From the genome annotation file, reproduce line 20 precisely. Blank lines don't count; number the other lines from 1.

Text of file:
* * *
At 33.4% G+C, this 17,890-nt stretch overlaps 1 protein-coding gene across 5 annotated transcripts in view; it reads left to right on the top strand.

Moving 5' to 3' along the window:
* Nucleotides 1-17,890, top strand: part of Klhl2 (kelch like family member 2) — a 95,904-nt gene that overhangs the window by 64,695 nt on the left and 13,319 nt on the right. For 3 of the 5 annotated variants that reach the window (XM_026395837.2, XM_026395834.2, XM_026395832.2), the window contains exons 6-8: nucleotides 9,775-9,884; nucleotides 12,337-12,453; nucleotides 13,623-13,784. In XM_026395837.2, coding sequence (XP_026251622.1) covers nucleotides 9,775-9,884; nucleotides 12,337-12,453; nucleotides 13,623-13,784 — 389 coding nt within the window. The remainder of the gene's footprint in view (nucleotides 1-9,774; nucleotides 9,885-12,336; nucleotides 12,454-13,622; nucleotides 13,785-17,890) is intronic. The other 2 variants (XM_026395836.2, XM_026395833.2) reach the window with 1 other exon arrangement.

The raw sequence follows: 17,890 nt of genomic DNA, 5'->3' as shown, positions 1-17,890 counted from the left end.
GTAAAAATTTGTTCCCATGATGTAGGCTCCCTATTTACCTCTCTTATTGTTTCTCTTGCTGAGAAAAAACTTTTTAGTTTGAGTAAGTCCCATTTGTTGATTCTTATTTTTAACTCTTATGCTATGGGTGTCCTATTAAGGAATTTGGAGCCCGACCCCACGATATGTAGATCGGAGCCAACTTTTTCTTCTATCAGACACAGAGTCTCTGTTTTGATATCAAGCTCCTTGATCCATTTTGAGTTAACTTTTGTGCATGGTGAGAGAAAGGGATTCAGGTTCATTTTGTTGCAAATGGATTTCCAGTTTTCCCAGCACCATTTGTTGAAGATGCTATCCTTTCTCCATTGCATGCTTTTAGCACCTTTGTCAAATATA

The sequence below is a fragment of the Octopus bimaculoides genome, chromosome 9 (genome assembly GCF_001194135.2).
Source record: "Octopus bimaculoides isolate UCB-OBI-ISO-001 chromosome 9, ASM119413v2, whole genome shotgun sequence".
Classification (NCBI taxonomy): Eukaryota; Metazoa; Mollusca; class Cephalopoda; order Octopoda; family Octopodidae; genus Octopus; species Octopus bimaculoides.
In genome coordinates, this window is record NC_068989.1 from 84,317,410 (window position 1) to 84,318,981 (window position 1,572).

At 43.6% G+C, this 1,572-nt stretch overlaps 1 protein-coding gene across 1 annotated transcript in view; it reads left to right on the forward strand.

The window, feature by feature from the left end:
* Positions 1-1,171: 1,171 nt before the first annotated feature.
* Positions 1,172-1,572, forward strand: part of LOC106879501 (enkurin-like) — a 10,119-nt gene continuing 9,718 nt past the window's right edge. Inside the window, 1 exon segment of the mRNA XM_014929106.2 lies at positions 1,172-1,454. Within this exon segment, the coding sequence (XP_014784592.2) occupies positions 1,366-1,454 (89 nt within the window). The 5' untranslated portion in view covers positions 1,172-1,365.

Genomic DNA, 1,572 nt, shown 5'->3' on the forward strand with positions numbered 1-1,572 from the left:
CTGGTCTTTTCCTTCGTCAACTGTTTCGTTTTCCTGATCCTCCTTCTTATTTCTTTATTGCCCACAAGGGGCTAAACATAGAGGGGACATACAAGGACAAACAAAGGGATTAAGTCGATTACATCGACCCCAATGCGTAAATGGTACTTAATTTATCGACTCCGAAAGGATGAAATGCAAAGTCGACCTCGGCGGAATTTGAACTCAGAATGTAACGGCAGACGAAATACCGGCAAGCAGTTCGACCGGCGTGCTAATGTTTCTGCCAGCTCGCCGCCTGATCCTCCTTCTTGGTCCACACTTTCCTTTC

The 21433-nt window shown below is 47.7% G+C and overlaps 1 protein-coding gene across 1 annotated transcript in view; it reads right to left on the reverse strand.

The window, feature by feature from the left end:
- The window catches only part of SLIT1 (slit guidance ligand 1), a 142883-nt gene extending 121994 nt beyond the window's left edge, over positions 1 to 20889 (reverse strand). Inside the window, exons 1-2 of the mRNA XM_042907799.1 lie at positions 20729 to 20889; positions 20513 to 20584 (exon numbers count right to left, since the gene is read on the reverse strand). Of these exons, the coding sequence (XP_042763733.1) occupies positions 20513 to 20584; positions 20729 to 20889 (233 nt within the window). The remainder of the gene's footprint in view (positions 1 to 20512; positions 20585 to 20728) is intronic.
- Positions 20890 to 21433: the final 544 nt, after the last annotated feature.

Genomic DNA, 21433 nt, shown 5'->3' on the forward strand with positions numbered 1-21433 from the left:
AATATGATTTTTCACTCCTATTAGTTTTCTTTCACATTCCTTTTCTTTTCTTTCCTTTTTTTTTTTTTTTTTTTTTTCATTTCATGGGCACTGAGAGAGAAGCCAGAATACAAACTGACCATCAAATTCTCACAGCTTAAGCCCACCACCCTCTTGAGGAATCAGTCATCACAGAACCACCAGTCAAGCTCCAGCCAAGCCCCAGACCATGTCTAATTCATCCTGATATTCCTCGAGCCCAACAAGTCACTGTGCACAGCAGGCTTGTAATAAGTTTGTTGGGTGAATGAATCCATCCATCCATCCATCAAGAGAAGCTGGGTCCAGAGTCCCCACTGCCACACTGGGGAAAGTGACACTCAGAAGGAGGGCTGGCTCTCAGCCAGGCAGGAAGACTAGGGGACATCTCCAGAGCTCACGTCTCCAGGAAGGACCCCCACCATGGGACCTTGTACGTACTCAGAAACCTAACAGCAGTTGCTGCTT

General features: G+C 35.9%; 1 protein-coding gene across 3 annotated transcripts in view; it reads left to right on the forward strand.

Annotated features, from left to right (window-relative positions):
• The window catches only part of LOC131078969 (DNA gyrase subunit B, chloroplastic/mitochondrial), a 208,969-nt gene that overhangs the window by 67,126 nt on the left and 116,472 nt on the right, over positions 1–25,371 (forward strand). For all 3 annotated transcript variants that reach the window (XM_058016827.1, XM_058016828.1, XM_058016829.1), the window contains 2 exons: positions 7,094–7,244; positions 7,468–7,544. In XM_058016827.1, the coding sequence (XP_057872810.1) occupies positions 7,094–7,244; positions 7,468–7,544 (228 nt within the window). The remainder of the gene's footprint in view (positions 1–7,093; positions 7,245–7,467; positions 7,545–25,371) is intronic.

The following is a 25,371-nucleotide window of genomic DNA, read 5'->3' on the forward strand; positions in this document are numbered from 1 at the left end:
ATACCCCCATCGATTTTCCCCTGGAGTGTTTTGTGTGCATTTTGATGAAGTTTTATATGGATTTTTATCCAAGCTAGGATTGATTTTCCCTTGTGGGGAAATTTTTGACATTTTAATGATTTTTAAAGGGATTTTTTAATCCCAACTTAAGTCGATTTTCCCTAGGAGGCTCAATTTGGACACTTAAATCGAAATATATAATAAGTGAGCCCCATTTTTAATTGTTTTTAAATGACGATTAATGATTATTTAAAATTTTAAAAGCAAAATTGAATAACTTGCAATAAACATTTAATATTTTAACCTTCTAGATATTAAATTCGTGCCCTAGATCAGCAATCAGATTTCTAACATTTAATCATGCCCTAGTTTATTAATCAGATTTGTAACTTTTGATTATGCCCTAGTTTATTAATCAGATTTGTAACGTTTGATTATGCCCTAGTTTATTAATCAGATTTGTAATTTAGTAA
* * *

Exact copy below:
Genomic DNA, 21433 nt, shown 5'->3' on the forward strand with positions numbered 1-21433 from the left: